Saturday 3 December 2016

€2m wasted on HQ as VEC relocates to rented property

Craig Hughes

Published 12/02/2012 | 05:00

ALMOST €2m was spent on the VEC headquarters in Longford in recent years, but the property will lie vacant in the coming months as the offices are relocated to Mullingar at an additional expense to the State.

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The Sunday Independent has learned that €470,000 was spent on refurbishments while a further €1.4m was spent on the adjoining land.

But now the VEC is moving its office to Mullingar, where the department will pay €118,000 a year in rent.

The chairman of the Public Accounts Committee (PAC) John McGuinness TD strongly criticised the move after spending such a significant amount of taxpayers' money only to leave the property to move to a rented property at a significantly greater cost to the taxpayer without any clear-cut justification.

"I am not convinced that the department 'gets it' about the cost of the VECs and how to manage their €1bn budget effectively. I think the department has a long way to go to restore confidence," he said.

Speaking before the PAC earlier this week, outgoing secretary general for the Department of Education, Brigid McManus, said the reason for the move was to have a headquarters in a central area and because of potential in the long term.

However, when asked by Mr McGuinness how much the State had invested in the Longford property, Ms McManus admitted she did not know the exact figure.

Earlier this week the PAC heard of a litany of waste and bad management practices within the Department of Education including:

"Cork VEC had overpaid teachers, put students at risk by allowing a convicted rapist to drive students around, lost €161,000 in a software project and a potential €400,000 after signing away the rights to the intellectual property.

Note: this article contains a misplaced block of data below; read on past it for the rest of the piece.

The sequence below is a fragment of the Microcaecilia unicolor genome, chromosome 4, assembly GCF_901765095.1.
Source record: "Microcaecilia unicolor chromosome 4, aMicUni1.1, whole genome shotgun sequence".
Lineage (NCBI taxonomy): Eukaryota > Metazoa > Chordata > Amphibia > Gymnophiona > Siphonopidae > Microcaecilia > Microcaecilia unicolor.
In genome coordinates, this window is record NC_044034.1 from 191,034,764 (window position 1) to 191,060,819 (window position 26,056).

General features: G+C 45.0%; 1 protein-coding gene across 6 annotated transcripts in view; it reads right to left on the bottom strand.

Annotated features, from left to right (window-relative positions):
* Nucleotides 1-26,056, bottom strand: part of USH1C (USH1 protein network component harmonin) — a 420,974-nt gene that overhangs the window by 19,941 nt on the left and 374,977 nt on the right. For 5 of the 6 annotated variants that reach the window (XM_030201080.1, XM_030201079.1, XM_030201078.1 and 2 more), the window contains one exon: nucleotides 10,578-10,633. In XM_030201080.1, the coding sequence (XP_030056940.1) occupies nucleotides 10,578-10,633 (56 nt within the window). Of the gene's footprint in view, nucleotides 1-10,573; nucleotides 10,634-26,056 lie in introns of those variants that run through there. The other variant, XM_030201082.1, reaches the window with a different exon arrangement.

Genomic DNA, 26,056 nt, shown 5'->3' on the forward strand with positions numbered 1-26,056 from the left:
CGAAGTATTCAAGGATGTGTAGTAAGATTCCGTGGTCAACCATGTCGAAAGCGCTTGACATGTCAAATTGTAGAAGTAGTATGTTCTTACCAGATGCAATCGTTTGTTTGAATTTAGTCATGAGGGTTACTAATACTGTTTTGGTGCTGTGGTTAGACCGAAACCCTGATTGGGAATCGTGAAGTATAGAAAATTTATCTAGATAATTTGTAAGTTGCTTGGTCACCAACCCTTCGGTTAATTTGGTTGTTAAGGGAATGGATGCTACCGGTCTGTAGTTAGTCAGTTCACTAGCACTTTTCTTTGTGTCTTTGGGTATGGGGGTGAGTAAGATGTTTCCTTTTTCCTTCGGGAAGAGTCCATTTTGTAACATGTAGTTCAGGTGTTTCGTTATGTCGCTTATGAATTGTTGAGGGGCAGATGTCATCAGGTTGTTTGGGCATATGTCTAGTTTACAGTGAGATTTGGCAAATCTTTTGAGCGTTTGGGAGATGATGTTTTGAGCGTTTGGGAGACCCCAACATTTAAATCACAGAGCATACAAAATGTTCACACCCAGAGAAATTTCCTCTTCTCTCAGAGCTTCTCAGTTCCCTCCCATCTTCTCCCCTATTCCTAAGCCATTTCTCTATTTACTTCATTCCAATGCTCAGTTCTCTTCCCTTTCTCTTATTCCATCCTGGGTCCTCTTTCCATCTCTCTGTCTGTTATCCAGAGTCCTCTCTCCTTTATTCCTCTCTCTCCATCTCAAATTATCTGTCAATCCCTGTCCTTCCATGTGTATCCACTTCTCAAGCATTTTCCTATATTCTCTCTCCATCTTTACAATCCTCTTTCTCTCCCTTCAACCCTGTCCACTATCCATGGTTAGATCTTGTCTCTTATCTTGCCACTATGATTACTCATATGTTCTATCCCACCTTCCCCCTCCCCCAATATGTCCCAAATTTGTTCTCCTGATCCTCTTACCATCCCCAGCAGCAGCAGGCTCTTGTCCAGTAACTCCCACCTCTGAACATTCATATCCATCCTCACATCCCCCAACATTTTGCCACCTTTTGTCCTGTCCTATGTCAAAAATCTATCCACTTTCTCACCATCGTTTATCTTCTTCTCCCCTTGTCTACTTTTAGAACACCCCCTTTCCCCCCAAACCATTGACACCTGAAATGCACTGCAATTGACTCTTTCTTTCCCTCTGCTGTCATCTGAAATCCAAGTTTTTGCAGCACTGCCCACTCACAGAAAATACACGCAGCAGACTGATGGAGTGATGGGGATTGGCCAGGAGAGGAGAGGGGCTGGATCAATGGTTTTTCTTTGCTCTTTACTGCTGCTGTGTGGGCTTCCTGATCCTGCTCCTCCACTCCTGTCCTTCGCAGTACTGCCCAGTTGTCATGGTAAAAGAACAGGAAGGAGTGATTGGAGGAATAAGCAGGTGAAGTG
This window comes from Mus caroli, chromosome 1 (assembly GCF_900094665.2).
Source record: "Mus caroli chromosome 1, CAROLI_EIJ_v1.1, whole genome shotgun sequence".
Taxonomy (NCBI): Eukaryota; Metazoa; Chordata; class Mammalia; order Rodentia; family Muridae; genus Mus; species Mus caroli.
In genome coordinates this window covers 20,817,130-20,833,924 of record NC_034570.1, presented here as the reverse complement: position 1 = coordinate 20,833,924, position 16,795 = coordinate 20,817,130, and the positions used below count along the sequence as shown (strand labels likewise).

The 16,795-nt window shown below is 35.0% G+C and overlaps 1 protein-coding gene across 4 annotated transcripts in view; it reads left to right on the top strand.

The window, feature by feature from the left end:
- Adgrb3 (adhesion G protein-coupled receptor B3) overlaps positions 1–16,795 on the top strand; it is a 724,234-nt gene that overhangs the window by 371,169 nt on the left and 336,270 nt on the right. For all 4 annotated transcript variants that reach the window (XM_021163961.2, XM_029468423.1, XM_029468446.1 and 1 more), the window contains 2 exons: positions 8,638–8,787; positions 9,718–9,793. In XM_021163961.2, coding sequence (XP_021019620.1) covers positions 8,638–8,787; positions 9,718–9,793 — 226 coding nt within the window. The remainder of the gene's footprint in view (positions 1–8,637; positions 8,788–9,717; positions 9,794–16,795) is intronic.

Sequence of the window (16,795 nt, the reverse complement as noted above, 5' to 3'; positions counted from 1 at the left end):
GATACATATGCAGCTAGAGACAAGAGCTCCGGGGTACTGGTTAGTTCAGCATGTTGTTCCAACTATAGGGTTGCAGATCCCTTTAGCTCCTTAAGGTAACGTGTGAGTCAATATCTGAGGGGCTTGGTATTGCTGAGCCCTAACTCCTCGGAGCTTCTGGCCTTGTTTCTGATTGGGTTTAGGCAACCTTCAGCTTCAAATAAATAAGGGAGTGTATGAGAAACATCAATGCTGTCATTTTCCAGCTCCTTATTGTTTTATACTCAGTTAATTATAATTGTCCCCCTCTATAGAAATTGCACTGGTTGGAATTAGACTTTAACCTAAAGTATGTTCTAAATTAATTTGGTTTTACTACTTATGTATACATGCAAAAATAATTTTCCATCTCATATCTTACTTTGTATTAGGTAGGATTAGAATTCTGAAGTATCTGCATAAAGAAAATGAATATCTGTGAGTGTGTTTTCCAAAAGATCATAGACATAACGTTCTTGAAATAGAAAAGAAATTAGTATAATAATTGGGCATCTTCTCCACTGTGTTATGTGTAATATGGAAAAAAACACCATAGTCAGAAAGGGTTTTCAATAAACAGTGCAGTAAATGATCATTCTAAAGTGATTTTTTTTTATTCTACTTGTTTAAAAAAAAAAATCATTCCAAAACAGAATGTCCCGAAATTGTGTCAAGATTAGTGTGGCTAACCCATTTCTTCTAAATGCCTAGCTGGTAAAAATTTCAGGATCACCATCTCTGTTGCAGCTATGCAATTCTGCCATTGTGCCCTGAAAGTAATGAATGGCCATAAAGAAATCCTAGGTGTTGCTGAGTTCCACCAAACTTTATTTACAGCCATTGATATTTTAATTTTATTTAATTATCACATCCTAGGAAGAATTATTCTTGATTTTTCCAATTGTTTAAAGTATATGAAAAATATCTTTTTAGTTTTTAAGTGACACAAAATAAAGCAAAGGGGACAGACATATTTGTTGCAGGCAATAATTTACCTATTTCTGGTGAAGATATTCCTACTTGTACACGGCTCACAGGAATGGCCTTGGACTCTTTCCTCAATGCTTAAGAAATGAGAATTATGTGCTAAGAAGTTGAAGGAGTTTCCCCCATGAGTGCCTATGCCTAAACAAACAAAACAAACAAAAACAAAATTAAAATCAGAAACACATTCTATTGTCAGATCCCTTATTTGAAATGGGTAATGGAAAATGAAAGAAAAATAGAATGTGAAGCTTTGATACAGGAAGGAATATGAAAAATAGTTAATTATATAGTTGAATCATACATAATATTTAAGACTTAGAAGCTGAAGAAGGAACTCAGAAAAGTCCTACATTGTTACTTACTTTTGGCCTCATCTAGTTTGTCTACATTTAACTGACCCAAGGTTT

"Kildare VEC spent €890,000 on computers as well as additional services from a former employee. Kildare VEC had to be bailed out by the State at a cost of €20m on the back of a failed property deal.

"€92m of funding was obtained from the EU globalisation fund to retrain and upskill unemployed workers who had lost their jobs at Waterford Crystal, Dell and SR Technics as well as in the construction industry. However, due to 'estimate errors' by the department, €60m of this funding was returned to the EU.

"€17m has been spent on psychological assessments of children yet the department has no idea how many children have actually been assessed. Despite there being no cap on the amount of funding to have children assessed, many families are going to charities such as the Saint Vincent de Paul in order to finance private assessments as public appointments."

On foot of this, Mr McGuinness now plans to investigate Institutes of Technology as well as County Enterprise Boards to ensure the taxpayer is getting value for money.

Sunday Independent

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